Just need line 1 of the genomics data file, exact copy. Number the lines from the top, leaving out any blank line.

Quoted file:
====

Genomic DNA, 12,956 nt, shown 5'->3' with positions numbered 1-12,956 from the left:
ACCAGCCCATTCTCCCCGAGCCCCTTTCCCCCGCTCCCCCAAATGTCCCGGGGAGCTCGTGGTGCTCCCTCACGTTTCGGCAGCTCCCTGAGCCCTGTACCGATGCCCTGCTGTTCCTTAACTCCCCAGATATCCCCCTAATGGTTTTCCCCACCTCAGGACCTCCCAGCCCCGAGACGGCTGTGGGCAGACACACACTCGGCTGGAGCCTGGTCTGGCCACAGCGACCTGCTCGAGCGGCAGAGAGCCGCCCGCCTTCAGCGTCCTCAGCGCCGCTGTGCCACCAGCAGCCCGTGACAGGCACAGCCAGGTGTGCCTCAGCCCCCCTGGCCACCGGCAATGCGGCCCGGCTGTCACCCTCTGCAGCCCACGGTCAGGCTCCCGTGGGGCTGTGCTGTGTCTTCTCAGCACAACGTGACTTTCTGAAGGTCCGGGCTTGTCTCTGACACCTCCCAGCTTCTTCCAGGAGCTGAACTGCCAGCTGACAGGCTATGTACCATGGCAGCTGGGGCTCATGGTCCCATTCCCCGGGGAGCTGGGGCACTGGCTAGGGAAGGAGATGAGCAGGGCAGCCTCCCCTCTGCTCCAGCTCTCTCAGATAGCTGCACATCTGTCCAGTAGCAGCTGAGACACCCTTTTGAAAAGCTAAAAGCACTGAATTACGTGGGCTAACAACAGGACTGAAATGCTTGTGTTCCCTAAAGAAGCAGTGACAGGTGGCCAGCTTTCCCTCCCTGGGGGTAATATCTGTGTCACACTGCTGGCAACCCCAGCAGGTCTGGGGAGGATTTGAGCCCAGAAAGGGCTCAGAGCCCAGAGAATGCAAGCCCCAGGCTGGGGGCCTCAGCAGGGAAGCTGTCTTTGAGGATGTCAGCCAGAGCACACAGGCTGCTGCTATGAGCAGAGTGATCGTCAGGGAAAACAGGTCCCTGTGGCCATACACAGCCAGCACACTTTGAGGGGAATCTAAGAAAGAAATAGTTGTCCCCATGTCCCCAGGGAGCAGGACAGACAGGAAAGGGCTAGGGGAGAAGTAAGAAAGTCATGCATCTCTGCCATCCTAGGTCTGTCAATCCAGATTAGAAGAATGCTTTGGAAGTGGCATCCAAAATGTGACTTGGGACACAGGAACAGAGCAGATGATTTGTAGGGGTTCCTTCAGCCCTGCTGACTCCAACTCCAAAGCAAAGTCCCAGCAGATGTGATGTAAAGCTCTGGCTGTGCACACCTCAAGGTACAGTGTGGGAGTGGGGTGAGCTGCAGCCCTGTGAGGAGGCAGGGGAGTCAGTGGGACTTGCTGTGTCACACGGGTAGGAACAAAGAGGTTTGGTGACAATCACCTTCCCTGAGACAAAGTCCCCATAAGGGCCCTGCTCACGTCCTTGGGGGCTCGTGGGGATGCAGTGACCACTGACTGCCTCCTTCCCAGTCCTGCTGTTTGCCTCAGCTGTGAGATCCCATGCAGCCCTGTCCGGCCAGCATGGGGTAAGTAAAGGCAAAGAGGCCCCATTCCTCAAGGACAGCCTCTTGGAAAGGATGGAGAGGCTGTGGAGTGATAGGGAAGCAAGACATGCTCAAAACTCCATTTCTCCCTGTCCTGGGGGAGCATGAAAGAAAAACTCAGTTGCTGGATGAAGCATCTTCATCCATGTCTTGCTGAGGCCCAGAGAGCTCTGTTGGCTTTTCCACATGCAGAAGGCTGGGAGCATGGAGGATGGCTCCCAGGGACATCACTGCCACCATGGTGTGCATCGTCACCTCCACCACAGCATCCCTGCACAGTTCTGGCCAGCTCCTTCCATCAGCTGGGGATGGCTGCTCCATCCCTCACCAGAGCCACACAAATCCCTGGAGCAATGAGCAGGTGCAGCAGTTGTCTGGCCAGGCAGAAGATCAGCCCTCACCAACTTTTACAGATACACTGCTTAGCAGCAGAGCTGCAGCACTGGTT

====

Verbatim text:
Genomic DNA, 12,956 nt, shown 5'->3' with positions numbered 1-12,956 from the left: